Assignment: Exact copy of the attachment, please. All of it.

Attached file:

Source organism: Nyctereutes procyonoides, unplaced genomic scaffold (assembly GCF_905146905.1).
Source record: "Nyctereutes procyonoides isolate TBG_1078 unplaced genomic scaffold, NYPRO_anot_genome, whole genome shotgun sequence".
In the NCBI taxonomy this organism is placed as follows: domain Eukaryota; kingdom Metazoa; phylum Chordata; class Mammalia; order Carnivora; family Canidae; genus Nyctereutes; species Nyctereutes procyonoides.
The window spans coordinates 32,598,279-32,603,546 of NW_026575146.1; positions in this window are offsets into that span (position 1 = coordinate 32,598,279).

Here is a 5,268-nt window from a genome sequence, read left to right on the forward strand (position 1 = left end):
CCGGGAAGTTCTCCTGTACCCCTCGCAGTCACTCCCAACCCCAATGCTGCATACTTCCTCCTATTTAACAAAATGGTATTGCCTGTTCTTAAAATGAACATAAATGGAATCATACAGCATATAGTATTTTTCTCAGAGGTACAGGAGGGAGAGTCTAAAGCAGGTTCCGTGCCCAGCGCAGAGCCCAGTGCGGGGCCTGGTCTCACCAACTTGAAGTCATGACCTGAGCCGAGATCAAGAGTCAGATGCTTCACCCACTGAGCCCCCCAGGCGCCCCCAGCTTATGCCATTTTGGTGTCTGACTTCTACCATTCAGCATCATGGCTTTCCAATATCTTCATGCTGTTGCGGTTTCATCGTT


Source organism: Nyctereutes procyonoides, unplaced genomic scaffold (assembly GCF_905146905.1).
Source record: "Nyctereutes procyonoides isolate TBG_1078 unplaced genomic scaffold, NYPRO_anot_genome, whole genome shotgun sequence".
In the NCBI taxonomy this organism is placed as follows: domain Eukaryota; kingdom Metazoa; phylum Chordata; class Mammalia; order Carnivora; family Canidae; genus Nyctereutes; species Nyctereutes procyonoides.
The window spans coordinates 32,598,279-32,603,546 of NW_026575146.1; positions in this window are offsets into that span (position 1 = coordinate 32,598,279).

Here is a 5,268-nt window from a genome sequence, read left to right on the forward strand (position 1 = left end):
CCGGGAAGTTCTCCTGTACCCCTCGCAGTCACTCCCAACCCCAATGCTGCATACTTCCTCCTATTTAACAAAATGGTATTGCCTGTTCTTAAAATGAACATAAATGGAATCATACAGCATATAGTATTTTTCTCAGAGGTACAGGAGGGAGAGTCTAAAGCAGGTTCCGTGCCCAGCGCAGAGCCCAGTGCGGGGCCTGGTCTCACCAACTTGAAGTCATGACCTGAGCCGAGATCAAGAGTCAGATGCTTCACCCACTGAGCCCCCCAGGCGCCCCCAGCTTATGCCATTTTGGTGTCTGACTTCTACCATTCAGCATCATGGCTTTCCAATATCTTCATGCTGTTGCGGTTTCATCGTT